Konstantin Kandror

Professor of Biochemistry


Ph.D., Bakh Institute of Biochemistry, Moscow, Russia

General field of research:

Insulin action; Glucose transport

Affiliations other than medicine:

Evans Center for Interdisciplinary Biomedical Research

Contact information:

715 Albany Street, K124
Phone: (617)-638 5049

715 Albany Street, K124
Phone: (617)-638 5308
Fax: (617)-638 5049



Insulin; Glut4; Adipocytes; mTOR; Leptin; Lipolysis

Summary of research interest:

Diabetes mellitus represents one of the major health threats to modern civilization, and its worldwide prevalence is increasing at an alarming rate. In diabetes, insulin cannot stimulate glucose entry into the cell, as it does in normal individuals. As a result, extra glucose stays in the blood and causes multiple health problems. As insulin-regulated glucose transport is the major molecular defect in diabetes, it represents the main focus of our lab. Insulin activates glucose uptake by translocating glucose transporter isoform 4 (Glut4) from its intracellular vesicular storage pool to the plasma membrane. This process, along with exocytosis of synaptic vesicles in neurons, insulin-containing granules in the pancreas, water channel-containing vesicles in the kidney, etc., represents an example of a widely spread type of the biological regulation via regulated exocytosis. Impaired translocation of Glut4-containing vesicles in diabetes may have two explanations. First, the molecular defect may lie in the signal transduction pathway that connects the insulin receptor in the plasma membrane and intracellular Glut4-vesicles. Second, the cell biology (i.e. the protein composition, biogenesis, intracellular trafficking) of Glut4-vesicles may be impaired. Our lab pursues both these directions using the wide arsenal of modern techniques that include molecular biological methods, protein biochemistry, subcellular fractionation, microscopy and in vivo studies.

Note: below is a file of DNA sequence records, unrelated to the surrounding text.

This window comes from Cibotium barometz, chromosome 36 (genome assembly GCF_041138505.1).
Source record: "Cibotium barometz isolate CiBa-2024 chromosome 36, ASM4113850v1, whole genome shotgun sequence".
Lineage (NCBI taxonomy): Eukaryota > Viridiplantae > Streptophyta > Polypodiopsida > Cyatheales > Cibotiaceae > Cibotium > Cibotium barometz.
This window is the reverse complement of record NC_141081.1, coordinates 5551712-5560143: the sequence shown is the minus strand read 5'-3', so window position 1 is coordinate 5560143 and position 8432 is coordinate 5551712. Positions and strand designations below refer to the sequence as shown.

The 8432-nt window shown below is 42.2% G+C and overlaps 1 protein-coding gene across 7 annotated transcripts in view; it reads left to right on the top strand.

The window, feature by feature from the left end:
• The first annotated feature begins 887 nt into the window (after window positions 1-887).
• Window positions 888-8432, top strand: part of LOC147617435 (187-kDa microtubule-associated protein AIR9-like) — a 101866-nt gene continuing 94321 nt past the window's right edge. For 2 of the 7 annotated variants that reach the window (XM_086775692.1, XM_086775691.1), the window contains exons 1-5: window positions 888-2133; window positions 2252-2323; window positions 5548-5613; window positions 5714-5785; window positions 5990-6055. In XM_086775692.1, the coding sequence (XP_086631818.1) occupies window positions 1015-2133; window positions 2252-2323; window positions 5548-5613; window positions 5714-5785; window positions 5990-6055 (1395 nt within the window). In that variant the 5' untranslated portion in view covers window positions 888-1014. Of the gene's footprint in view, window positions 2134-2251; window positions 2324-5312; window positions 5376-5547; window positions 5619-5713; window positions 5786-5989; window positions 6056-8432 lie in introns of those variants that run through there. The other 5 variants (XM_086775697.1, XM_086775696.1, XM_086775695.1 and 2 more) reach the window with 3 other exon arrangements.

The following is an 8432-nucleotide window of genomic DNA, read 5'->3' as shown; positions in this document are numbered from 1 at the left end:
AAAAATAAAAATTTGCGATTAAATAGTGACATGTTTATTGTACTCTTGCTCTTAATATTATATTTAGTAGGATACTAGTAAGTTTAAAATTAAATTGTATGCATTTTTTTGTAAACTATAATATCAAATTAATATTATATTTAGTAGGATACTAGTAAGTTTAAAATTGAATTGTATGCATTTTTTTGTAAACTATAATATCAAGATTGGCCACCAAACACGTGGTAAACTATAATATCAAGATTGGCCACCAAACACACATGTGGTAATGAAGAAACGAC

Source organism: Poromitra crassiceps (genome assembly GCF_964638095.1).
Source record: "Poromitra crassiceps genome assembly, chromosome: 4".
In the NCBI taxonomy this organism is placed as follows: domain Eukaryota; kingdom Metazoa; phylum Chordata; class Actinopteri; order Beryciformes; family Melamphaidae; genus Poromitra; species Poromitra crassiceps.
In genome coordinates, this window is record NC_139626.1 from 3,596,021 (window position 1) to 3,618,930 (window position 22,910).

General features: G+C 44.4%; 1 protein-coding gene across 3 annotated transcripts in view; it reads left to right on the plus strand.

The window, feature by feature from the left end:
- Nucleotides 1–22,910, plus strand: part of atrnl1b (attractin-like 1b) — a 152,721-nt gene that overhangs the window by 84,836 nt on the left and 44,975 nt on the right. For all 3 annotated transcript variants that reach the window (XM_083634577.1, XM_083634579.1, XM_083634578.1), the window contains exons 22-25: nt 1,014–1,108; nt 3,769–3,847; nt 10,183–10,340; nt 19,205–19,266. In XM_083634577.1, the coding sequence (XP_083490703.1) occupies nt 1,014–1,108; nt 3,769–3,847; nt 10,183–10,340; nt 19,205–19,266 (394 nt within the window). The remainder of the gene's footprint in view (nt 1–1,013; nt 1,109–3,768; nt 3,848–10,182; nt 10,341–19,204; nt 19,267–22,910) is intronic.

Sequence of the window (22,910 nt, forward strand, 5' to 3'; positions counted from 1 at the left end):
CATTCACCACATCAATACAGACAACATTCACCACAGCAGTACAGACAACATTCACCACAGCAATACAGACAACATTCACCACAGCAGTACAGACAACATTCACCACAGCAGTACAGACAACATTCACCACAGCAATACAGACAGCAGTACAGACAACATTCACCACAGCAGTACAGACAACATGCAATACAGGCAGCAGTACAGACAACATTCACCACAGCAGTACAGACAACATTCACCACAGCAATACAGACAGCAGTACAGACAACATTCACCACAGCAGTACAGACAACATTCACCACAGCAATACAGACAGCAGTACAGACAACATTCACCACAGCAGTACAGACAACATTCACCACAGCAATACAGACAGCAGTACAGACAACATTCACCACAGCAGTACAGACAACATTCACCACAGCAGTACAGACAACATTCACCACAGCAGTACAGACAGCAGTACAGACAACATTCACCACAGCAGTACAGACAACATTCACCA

Recent publications:

Shi, J., Huang, G., and Kandror, K.V.  2008.  Self-assembly of Glut4-storage vesicles in differentiating 3T3-L1 adipocytes.  J.Biol.Chem.; v. 283, #44, 30311-30321.

Chakrabarti, P., Anno, T., Manning B.D., Luo, Z., and Kandror, K.V.  2008.  The mTOR complex 1 regulates leptin biosynthesis in adipocytes at the level of translation.  The role of the 5’-UTR in the expression of leptin mRNA. Mol.Endocrinology; v. 22, #10, 2260-2267.

Li, L.V., Bakirtzi, K., Watson, R., Pessin, J.E., and Kandror, K.V.  2009.  The C-terminus of Glut4 targets the transporter to the perinuclear compartment but not to the insulin-responsive vesicles. Biochem. J.; v.419, #1, 105-112.

Bakirtzi, K., Belfort, G., Lopez-Coviella, I., Kuruppu, D., Cao, L., Abel, E.D., Brownell, A.-D., and Kandror, K.V.  2009.  Cerebellar neurons possess a vesicular compartment structurally and functionally similar to Glut4-storage vesicles from peripheral insulin-sensitive tissues.  J. Neurosci.; v. 29, #16, 5193-5201.

Chakrabarti, P., and Kandror, K.V. 2009.  FoxO1 controls insulin-dependent ATGL expression and lipolysis in adipocytes.  J.Biol.Chem.; v. 284, #20, 13296-13300.

Technologies available for sharing upon request:

Subcellular fractionation; Immunofluorescence microscopy; Protein isolation